Monday, November 14, 2016

6 Household Items to Keep Away From Your Dog

Abby getting kisses

I have tried to make a habit of giving my home a good look-over every time I leave the house. I try to see it from a dog's perspective to be sure there is nothing they might mess with that they shouldn't. I have made a list of items that are particularly dangerous to dogs:

1. Foods

Food poisoning in dogs is the most frequently reported poisoning to the Pet Poison Helpline. Keep the candy dish out of reach, especially chocolate. It can cause seizures, irregular heart beat, tremors or even death. Sugarless gum is very dangerous as well. Grapes, raisins and avocados are also poisonous to dogs. 

It is a rule at my house that the dogs do not get any people food. I teach my grandkids this practically from the time they are born.

2. Houseplants

Dogs don't know the difference between the grass that grows outside and your ivy houseplant. They just like to munch on green stuff from time to time. Many varieties of houseplants are poisonous to dogs. Always research the type of plants you plan to have sitting around. Also please be aware of any outside plants that your dog has access to.

3. Medications

I had to learn this lesson the hard way. Unbeknownst to me, two of my pups jumped on my bed where my purse was sitting unzipped. They proceeded to pull things out and found a Ziploc bag with my
Little Scooter
blood pressure pill, diuretic and a couple of Tylenols. When I walked in, they had chewed up the bag and there were no pills anywhere to be seen. I called my vet who told me to give them hydrogen peroxide to make them vomit. They both vomited but I didn't know who, or if either of them, ate the pills. They were both fine, but it could have turned out much worse. 

Dogs can chew through a prescription bottle very quickly. They also love to hang around when you are taking your medication "in case you drop something." I always try to take my medication over the sink just in case something falls.

Common drugs including NSAIDs (ibuprofen, naproxen such as Advil, Aleve and Motrin) can cause serious harm to dogs. When ingested, these medications can cause stomach and intestinal ulcers as well as potential kidney failure. 

Of all prescription medications, antidepressants are the reason for the highest number of calls to Pet Poison Helpline. When ingested, they can cause neurological problems in dogs like sedation, incoordination, agitation, tremors and seizures.

4. Chemicals

Sadly, I have had an experience with this one too. I had a black lab who was the sweetest, most gentle dog you could ever meet. She was up in years and although she normally never left our yard, I believe her failing eyesight allowed her to wander a little farther than our property line on occasion. She would sometimes wonder too far north and cross into a neighbor's yard. This evil woman hated dogs and I suspect she baited my dog using food laced with antifreeze. I remember distinctly that morning seeing a garbage bag laying outside her cans instead of in it, which was very uncharacteristic - she always kept a pristine yard at all times. 

I'll never forget that morning. After realizing my dog was missing, I opened the front door to find her on the front porch struggling to stand. We rushed her to the vet who suspected antifreeze poisoning. Sadly, we could not save her.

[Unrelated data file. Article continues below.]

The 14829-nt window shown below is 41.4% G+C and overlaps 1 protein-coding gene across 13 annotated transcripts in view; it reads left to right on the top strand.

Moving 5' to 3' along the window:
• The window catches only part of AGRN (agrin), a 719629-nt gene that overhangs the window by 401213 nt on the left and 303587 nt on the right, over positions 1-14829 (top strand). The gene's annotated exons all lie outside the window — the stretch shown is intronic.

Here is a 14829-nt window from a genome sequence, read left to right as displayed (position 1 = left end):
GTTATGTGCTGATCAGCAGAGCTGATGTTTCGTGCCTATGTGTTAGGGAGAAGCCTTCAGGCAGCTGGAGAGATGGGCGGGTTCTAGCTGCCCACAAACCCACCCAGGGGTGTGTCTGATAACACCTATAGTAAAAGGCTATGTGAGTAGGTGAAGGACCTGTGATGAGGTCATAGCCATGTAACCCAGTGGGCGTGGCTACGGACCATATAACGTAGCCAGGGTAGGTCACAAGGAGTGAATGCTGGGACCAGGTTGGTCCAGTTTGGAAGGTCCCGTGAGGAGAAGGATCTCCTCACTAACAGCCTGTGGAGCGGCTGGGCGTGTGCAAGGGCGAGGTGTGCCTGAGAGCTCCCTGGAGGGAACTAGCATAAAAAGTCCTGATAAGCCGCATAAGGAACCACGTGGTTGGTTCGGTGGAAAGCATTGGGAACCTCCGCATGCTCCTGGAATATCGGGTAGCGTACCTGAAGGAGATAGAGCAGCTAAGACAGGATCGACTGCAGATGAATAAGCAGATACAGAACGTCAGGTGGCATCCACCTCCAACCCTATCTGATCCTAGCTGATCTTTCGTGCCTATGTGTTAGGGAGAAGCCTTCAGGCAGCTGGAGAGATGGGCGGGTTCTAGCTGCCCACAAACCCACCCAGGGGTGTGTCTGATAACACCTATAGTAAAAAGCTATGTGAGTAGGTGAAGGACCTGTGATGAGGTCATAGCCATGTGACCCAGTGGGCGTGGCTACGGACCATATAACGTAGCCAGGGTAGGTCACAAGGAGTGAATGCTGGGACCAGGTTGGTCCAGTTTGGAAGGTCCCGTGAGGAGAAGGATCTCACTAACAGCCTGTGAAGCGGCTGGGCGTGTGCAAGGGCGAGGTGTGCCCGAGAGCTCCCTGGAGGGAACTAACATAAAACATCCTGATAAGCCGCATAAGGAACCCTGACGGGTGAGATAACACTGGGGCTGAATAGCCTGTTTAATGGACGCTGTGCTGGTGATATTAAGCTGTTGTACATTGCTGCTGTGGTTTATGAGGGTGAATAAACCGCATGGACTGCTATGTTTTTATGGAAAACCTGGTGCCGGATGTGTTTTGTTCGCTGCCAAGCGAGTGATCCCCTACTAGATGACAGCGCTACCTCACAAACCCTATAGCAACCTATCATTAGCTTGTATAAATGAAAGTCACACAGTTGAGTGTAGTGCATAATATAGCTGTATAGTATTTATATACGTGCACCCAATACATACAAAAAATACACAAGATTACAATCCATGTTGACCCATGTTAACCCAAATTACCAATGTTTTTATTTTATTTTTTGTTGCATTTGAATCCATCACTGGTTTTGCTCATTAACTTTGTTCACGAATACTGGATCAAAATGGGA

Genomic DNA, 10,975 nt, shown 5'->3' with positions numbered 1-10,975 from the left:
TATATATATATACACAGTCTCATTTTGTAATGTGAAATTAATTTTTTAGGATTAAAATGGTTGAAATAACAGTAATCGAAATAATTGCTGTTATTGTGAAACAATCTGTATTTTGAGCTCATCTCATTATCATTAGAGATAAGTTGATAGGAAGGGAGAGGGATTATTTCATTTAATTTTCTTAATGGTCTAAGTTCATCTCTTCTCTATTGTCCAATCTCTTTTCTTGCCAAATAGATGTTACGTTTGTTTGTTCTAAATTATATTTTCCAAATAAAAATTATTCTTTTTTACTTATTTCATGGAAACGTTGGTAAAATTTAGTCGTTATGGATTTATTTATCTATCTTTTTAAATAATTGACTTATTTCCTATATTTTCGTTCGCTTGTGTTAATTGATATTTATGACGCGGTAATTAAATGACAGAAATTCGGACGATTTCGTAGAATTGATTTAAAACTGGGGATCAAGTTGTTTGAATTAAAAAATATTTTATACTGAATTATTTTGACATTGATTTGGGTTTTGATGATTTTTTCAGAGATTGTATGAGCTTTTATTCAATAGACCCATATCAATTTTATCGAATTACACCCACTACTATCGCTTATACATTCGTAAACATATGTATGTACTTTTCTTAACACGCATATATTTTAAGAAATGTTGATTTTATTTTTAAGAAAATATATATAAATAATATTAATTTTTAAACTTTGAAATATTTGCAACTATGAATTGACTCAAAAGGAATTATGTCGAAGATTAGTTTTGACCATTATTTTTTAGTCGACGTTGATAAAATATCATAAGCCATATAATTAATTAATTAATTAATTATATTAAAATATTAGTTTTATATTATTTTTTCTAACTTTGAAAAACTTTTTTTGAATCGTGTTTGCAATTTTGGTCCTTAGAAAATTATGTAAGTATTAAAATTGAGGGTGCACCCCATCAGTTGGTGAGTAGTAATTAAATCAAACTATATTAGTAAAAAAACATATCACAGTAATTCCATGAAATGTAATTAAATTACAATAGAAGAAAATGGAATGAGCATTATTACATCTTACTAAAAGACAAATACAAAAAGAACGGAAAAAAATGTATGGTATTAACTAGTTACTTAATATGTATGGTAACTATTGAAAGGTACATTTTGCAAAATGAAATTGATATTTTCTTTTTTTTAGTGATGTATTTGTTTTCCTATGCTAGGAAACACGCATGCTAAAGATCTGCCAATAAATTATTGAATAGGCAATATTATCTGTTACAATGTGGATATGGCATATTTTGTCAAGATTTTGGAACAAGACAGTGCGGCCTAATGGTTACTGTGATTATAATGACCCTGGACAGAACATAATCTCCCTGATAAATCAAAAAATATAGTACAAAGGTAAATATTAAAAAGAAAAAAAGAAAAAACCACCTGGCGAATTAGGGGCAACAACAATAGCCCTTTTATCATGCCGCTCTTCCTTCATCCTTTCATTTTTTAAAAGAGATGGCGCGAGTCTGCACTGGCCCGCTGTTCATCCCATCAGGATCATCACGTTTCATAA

Antifreeze has a sweet taste to a dog who will lap it up readily and will ultimately cause kidney failure. Bleach, ammonia, toilet bowl cleaners, drain cleaners and lime/calcium removers should also be safely stored and kept out of dogs' reach.

5. Insecticides

The chemicals in rodent poisons all have different active ingredients, making all of them potentially poisonous to dogs. Depending on the poison that was ingested, poisoning can result in severe vomiting and bloat, kidney failure, internal bleeding or brain swelling. A dog could also become ill by eating or chewing on dead rodents who have been poisoned. Roach or mouse traps
Cozy on the couch
can also be a hazard to your dog.

6. Fertilizers

Certain fertilizers that contain blood meal, bone meal, feather meal and iron may be especially attractive but dangerous to dogs. Ingesting a large amount of these fertilizers can cause severe pancreatitis or can even cause an obstruction of the gastrointestinal tract.

Because dog safety is top priority for all of us, it is important to realize exactly what the dangers are so we can be aware of the potentially dangerous items we have in and around our homes.

Have you had any incidents with your dog getting hold of something that was poison?  Please leave your story in the comments below. Your story may help someone else.

What should I do if I suspect my dog has ingested a poison?

-Remove the poison from your pet’s reach.

-Get the container or substance to be able to take with you to vet or to describe to pet poison helpline.

-Gather a sample if your dog has vomited.

-Know that the sooner you take your dog to the vet or call the poison helpline, the better outcome for your pet. Some treatments only have a small window of time after the ingestion to be effective.

-Even if your dog is not showing any signs, it is still important to take action if you suspect it has ingested a poison.

Who can I call?

1. Your veterinarian

2. Animal Poison Control 
($65.00 fee may be charged)

3. Pet Poison Helpline 
($49.00 fee will be charged)

Be prepared with this information:

-What and how much was ingested

-Time it was ingested

- Dog's weight

-Dog's medical history and medication list

Here are a couple of great resources to have at home for pet emergencies:


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